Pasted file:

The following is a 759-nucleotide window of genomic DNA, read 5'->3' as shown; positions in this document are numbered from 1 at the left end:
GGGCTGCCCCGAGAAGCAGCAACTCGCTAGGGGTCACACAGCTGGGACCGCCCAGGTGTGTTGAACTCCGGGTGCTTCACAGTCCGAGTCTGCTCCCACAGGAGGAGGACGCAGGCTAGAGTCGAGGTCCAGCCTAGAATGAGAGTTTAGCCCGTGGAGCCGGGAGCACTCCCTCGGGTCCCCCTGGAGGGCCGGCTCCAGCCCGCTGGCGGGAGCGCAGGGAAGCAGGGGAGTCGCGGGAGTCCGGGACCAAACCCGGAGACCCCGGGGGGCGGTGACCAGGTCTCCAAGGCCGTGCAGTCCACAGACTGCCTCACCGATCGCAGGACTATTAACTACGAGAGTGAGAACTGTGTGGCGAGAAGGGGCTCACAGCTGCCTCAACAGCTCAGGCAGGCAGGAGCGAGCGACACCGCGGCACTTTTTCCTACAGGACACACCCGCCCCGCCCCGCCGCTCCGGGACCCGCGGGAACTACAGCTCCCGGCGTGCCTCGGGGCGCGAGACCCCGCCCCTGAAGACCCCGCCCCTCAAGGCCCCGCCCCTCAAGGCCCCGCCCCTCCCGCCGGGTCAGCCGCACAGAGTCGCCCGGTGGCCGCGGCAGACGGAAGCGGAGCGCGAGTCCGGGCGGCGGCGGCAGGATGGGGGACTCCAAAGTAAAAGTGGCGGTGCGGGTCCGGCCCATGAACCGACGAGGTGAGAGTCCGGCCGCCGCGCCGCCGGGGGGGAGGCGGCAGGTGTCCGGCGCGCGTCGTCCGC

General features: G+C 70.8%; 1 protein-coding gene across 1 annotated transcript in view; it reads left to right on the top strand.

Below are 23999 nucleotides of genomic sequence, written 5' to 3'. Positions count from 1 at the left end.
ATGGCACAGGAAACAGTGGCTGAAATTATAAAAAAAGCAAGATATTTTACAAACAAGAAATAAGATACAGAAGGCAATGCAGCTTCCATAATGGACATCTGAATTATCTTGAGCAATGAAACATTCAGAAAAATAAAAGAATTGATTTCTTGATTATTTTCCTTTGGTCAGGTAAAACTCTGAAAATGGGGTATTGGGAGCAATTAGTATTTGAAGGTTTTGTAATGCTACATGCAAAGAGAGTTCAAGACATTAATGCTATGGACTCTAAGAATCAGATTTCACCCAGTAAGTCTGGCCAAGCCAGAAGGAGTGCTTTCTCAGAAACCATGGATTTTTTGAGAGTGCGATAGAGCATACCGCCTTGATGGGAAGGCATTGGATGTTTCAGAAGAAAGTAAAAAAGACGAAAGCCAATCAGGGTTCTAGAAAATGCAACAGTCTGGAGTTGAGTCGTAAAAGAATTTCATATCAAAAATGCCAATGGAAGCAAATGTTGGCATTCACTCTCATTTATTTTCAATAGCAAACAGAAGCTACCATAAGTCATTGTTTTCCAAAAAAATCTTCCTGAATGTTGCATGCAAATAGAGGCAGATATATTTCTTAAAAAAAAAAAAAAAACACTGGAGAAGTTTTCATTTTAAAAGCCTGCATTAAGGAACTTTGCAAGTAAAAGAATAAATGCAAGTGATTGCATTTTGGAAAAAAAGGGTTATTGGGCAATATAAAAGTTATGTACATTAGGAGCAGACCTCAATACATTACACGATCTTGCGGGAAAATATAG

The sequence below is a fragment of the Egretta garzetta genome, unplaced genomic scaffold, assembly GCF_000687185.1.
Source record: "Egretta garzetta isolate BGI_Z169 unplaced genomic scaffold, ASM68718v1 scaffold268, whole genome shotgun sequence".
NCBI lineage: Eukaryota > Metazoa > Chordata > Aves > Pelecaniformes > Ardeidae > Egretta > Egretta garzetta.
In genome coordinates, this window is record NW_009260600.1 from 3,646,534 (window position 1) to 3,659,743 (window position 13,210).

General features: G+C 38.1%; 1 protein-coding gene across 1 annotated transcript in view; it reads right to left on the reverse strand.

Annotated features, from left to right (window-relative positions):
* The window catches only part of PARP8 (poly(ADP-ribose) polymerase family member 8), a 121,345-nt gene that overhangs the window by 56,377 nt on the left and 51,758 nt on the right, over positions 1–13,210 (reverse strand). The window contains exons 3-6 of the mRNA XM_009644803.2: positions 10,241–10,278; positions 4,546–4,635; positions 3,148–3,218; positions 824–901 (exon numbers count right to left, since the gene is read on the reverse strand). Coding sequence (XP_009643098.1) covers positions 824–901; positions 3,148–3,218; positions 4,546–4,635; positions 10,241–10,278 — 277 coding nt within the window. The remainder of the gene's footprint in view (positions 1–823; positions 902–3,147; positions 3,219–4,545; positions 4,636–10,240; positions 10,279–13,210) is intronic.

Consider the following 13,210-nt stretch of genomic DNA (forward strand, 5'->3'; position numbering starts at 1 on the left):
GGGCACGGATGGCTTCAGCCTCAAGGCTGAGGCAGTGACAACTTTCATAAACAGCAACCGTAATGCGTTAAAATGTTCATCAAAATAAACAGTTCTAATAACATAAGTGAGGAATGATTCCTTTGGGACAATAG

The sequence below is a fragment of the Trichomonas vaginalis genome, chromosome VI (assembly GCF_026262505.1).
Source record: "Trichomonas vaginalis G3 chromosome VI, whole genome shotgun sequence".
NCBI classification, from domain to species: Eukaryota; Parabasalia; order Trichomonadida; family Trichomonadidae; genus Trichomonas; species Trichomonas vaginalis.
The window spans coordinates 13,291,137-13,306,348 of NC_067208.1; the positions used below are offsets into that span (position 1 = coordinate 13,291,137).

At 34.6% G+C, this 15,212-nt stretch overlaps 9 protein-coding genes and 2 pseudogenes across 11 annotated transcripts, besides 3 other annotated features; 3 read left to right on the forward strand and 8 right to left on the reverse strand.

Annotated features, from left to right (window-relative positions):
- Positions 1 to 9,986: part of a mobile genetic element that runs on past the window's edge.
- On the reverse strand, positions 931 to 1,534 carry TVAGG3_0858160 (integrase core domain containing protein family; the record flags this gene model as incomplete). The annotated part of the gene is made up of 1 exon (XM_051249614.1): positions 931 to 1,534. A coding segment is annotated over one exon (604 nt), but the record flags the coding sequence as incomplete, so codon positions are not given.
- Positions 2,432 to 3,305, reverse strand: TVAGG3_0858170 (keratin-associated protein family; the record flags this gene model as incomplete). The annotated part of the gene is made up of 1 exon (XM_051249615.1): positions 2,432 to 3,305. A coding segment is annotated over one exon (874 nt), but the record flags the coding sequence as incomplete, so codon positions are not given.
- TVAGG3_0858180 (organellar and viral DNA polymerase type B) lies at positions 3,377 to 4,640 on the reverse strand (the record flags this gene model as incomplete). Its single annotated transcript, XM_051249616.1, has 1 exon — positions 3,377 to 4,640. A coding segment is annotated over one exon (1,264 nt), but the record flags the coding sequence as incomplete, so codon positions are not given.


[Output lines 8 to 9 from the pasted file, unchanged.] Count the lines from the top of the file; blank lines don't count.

NCBI lineage: Eukaryota > Metazoa > Chordata > Aves > Pelecaniformes > Ardeidae > Egretta > Egretta garzetta.
In genome coordinates, this window is record NW_009260600.1 from 3,646,534 (window position 1) to 3,659,743 (window position 13,210).